And it was bringing back memories of the last National Youth Gathering I attended, twelve years earlier in Dallas, when I was in high school myself. That gathering was not altogether fun for me. There were about the same number of people then, I think: about ten youth and four adults. Among the youth were me, my best friend Steve, and my girlfriend Cora. As we prepared and did fundraising and team-building activities over the prior few months, I had been looking forward to it. To spend time with these people I cared about so much, and the chance to experience what everyone said would be an incredible, faith-deepening, life-changing week. Alas, it was not to be. Yes, I had a good time for parts of the week. Yes, I still think back to some of the things I heard there. But the primary emotion I feel when I look back at that week has nothing to do with the event, and everything to do with Steve and Cora. Because by the time we got to Dallas, they were dating, Cora having broken up with me a few weeks earlier. This was not entirely pleasant for me. I needn’t go into any more detail here; you can probably see why that Youth Gathering felt like a traumatic experience to a 15-year-old.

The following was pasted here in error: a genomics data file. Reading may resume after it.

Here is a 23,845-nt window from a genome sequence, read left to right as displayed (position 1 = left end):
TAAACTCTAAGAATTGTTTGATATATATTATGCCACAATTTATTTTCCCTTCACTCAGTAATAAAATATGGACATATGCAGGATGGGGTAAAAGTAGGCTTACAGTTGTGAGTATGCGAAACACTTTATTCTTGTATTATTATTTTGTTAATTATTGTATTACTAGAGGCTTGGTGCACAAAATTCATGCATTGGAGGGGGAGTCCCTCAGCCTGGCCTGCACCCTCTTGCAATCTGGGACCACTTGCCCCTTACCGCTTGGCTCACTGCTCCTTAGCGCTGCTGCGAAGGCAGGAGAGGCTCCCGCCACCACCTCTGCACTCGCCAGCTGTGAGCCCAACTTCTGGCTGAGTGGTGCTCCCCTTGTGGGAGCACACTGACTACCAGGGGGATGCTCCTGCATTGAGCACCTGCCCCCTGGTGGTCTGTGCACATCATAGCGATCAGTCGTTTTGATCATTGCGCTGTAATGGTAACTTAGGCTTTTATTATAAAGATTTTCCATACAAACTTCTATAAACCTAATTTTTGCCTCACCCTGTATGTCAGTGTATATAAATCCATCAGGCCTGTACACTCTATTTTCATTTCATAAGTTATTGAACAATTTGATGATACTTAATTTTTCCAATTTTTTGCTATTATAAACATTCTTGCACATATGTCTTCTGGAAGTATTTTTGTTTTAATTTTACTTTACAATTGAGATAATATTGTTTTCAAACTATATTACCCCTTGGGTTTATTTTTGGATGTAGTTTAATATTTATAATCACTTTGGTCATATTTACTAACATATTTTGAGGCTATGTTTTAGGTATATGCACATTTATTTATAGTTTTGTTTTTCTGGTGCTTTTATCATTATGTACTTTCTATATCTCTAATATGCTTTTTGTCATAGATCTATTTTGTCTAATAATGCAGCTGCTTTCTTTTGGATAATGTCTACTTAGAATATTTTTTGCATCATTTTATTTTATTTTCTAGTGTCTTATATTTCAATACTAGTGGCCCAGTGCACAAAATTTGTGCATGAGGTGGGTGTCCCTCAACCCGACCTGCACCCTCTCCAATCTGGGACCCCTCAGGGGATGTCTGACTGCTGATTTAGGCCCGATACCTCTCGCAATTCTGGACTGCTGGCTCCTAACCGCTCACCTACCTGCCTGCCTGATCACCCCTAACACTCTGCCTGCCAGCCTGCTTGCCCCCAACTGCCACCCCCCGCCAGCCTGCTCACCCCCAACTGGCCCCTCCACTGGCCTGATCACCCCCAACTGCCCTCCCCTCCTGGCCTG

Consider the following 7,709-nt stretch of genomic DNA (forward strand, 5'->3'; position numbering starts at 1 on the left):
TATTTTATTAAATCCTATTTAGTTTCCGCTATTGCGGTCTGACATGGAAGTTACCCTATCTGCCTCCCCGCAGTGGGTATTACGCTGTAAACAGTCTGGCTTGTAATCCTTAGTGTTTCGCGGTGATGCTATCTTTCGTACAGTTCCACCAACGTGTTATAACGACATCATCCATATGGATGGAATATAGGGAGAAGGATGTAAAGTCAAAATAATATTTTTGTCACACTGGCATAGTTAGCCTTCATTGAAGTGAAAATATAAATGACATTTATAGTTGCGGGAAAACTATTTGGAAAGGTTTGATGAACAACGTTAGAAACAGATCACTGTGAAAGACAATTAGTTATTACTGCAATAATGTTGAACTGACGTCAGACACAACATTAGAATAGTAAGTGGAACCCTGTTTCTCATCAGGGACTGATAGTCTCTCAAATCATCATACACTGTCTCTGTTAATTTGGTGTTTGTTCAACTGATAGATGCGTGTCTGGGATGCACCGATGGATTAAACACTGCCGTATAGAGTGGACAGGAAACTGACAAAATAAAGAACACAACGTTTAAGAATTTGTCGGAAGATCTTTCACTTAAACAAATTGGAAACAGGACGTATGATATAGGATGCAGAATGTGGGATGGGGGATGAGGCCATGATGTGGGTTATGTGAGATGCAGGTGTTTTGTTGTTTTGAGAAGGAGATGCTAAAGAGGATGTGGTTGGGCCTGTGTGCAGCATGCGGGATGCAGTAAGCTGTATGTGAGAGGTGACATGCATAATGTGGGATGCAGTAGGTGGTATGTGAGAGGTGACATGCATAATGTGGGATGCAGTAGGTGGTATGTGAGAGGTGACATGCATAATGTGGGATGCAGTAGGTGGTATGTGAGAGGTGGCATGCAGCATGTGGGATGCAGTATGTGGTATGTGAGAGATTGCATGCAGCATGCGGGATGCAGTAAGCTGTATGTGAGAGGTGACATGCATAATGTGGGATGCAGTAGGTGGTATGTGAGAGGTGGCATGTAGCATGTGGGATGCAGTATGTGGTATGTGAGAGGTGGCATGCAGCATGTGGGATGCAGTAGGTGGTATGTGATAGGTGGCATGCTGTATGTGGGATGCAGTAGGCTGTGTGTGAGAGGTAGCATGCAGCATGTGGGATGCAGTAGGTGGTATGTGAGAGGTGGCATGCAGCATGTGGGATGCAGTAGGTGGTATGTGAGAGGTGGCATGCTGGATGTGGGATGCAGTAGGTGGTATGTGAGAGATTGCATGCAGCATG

So in Atlanta, those feelings came back. Now, I was long, long over this breakup. I was happily married, and Steve had been the best man at my wedding. I harbored no grudges about this. I never gave it a thought, until I was back there again, back in a hot southern city filled with tens of thousands of Lutheran youth. There, in that setting, I was triggered.

I didn’t want to be there. It wasn’t about the other thirteen folks with me. They were delightful. It was about feeling out of my depth, and struggling with long-dormant emotions of betrayal and abandonment. In this moment when I was hoping our youth would experience a deep sense of God’s presence, I was experiencing the desert of God’s absence. I felt alone, desperately alone. And I just wanted to leave.